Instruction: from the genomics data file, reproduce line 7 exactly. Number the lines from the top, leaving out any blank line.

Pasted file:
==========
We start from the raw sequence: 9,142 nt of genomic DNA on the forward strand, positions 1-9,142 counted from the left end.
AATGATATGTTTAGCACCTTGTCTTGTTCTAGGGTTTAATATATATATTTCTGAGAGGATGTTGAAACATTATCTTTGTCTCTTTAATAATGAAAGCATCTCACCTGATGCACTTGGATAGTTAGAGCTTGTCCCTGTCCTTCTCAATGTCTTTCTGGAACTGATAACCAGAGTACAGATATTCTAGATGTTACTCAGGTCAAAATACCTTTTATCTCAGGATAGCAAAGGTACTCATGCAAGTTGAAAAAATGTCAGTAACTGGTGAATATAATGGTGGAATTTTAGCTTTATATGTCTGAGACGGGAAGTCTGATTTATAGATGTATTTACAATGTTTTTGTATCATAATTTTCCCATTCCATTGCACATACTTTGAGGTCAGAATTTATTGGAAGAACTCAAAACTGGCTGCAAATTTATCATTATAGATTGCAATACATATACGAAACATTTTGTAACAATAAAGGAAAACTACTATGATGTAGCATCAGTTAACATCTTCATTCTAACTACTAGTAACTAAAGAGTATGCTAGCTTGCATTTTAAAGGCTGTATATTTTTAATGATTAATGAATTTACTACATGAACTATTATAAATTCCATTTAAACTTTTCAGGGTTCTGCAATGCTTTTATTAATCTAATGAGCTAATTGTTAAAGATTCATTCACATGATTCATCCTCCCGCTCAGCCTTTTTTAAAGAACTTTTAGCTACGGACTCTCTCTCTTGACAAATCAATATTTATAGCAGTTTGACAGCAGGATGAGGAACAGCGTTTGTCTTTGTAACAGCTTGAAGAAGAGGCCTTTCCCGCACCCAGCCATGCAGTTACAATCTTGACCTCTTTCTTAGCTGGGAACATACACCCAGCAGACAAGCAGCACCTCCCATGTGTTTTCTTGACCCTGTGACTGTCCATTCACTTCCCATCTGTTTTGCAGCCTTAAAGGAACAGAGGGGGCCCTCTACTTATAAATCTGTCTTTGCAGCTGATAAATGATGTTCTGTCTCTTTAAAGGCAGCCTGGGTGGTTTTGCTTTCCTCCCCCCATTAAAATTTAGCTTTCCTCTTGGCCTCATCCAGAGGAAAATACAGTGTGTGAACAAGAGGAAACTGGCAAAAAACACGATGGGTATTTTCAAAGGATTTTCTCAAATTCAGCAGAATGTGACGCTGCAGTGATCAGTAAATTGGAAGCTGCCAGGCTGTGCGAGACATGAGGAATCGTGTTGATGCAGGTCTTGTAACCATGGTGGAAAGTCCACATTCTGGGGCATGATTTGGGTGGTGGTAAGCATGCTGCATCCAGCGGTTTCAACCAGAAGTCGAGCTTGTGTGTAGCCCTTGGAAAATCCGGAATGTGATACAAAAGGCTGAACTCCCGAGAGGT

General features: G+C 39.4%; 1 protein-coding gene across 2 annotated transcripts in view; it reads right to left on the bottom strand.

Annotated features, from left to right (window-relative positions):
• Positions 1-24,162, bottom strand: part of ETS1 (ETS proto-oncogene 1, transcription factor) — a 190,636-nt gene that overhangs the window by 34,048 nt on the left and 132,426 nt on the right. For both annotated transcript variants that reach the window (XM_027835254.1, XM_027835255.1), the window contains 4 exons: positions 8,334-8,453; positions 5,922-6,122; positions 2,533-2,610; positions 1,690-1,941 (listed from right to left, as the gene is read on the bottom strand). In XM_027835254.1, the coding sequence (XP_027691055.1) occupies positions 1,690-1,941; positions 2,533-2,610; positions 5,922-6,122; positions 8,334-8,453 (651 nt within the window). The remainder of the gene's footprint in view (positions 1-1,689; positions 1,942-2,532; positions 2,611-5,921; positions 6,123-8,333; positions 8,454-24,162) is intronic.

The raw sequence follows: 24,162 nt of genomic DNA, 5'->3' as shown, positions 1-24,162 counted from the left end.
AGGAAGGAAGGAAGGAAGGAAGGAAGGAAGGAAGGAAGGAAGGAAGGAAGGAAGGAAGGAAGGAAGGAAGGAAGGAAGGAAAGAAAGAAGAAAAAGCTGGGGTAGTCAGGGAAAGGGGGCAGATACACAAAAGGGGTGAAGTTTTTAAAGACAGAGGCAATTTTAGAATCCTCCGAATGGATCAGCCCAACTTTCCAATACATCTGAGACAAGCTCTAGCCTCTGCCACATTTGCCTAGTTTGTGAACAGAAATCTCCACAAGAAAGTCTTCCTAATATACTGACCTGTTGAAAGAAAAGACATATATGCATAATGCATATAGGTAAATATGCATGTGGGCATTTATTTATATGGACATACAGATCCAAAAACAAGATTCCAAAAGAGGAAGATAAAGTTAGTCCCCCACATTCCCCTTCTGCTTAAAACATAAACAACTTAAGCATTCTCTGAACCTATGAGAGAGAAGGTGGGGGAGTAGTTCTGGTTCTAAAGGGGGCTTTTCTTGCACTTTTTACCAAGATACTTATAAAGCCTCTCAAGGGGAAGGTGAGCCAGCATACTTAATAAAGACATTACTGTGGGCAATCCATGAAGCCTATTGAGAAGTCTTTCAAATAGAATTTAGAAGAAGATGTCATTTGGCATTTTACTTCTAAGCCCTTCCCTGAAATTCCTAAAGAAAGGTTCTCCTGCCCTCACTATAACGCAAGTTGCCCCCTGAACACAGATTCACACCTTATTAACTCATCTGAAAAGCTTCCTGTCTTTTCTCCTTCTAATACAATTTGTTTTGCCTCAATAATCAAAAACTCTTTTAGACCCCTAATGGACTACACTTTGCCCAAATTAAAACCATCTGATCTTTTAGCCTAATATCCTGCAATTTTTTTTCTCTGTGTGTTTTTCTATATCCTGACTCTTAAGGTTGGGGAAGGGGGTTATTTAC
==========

AGGAAGGAAGGAAGGAAGGAAGGAAGGAAGGAAGGAAGGAAGGAAGGAAGGAAGGAAGGAAGGAAGGAAGGAAGGAAGGAAAGAAAGAAGAAAAAGCTGGGGTAGTCAGGGAAAGGGGGCAGATACACAAAAGGGGTGAAGTTTTTAAAGACAGAGGCAATTTTAGAATCCTCCGAATGGATCAGCCCAACTTTCCAATACATCTGAGACAAGCTCTAGCCTCTGCCACATTTGCCTAGTTTGTGAACAGAAATCTCCACAAGAAAGTCTTCCTAATATACTGACCTGTTGAAAGAAAAGACATATATGCATAATGCATATAGGTAAATATGCATGTGGGCATTTATTTATATGGACATACAGATCCAAAAACAAGATTCCAAAAGAGGAAGATAAAGTTAGTCCCCCACATTCCCCTTCTGCTTAAAACATAAACAACTTAAGCATTCTCTGAACCTATGAGAGAGAAGGTGGGGGAGTAGTTCTGGTTCTAAAGGGGGCTTTTCTTGCACTTTTTACCAAGATACTTATAAAGCCTCTCAAGGGGAAGGTGAGCCAGCATACTTAATAAAGACATTACTGTGGGCAATCCATGAAGCCTATTGAGAAGTCTTTCAAATAGAATTTAGAAGAAGATGTCATTTGGCATTTTACTTCTAAGCCCTTCCCTGAAATTCCTAAAGAAAGGTTCTCCTGCCCTCACTATAACGCAAGTTGCCCCCTGAACACAGATTCACACCTTATTAACTCATCTGAAAAGCTTCCTGTCTTTTCTCCTTCTAATACAATTTGTTTTGCCTCAATAATCAAAAACTCTTTTAGACCCCTAATGGACTACACTTTGCCCAAATTAAAACCATCTGATCTTTTAGCCTAATATCCTGCAATTTTTTTTCTCTGTGTGTTTTTCTATATCCTGACTCTTAAGGTTGGGGAAGGGGGTTATTTAC